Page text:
Because of the buildings are too small, everyone has houses that are too small, and so building owners build them out (illegally expanded balconies) and up illegally. See all those metal roofs? They represent additional floors added by building owners. I would bet money that each and every one is illegal.* Now imagine if the government came through and tried to solarize this town. What would happen to all those rooftop apartments that are being rented out? What would happen to all those top floor altars? Top floor storage areas? Many of these top floors also have illegal electricity and water connections as well. Solarizing would mean formalizing all that informality and illegality, something many, many building owners would rather avoid. This is not a problem created by the selfishness or lawlessness of Taiwanese; Taiwanese are rational decision-makers, attempting to create desperately needed space denied them by a government policy that appears to exist solely to subsidize the concrete and construction industries. Such construction should really be seen as subversive, in its way...

If you want a view of how the opinion leaders think about this, check out this United Daily News editorial that the KMT news organ passed around. Clearly somebody must have thought it was good. To its credit, it kinda sorta realizes that Taipower is subsidizing industry, though it focuses on small businesses.....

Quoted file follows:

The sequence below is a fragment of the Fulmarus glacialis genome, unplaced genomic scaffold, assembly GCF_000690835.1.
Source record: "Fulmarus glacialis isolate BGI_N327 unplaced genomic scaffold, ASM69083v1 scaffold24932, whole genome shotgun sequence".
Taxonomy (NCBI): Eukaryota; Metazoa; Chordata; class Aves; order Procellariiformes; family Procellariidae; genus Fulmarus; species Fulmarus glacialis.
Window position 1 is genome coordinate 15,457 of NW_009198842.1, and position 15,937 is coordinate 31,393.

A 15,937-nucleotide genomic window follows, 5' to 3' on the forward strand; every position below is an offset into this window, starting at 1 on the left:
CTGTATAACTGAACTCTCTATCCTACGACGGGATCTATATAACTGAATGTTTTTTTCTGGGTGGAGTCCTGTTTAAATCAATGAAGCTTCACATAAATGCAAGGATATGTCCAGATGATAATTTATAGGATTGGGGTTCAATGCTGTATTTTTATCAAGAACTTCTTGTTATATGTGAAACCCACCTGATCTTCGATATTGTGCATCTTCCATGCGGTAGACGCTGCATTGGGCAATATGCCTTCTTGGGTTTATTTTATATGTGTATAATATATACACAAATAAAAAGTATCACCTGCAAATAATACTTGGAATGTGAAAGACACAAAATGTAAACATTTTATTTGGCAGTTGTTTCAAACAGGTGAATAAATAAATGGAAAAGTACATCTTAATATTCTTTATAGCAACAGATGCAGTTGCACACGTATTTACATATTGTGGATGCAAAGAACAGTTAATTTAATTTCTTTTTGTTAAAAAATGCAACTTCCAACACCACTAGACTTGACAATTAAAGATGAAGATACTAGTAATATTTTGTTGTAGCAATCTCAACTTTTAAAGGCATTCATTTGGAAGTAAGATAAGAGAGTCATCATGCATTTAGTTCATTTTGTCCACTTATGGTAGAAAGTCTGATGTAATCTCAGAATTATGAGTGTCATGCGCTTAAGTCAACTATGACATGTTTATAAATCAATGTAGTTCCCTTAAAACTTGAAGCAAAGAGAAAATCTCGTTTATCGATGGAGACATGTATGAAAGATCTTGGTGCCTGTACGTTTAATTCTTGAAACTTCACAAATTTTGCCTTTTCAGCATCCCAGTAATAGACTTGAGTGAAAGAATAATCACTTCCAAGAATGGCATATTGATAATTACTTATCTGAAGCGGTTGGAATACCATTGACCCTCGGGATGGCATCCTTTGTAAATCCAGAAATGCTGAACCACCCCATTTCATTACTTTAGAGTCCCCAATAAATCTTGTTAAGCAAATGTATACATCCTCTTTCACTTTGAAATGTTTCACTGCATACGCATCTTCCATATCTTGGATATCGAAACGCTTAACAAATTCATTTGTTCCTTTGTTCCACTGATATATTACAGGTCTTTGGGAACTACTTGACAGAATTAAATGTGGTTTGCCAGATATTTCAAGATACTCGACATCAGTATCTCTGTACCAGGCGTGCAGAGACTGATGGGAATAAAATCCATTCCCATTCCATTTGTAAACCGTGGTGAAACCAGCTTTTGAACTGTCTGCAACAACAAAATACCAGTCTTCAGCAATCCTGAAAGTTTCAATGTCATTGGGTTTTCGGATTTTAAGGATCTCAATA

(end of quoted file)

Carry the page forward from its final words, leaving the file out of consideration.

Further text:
Taipower finds itself trapped and immobilized. The Nuclear Power Plant No. 4 remains a hot potato. The liberalization of the energy industry and the promotion of green energy have fiascoes, like the proverbial blind men struggling to discern the shape of an elephant. Taiwan's political and business environment is deformed. Well-intentioned policies invariably attract unscrupulous politicians. State-owned enterprises have long transformed benefits into exclusive slush funds. As a result, Taipower losses have skyrocketed. Realistic constraints are vital. The cure must fit the disease. Rate hikes are better than nothing, but that is about all they are.
If you read it carefully, it focuses on the revenue issue. How high do rate hikes have to go? It rightly recognizes that rate hikes aren't the answer. But the piece is still shot through with developmentalist-state mentality: not a word about conservation. This means that readers don't read about conservation, and don't think about it as a valid form of public policy.

*reflect on this whenever you hear bureaucrats piously intoning how the government obeys the law. Indeed, whenever I hear officials say they are acting in accordance with the law, it is almost always the case that someone is getting the shaft.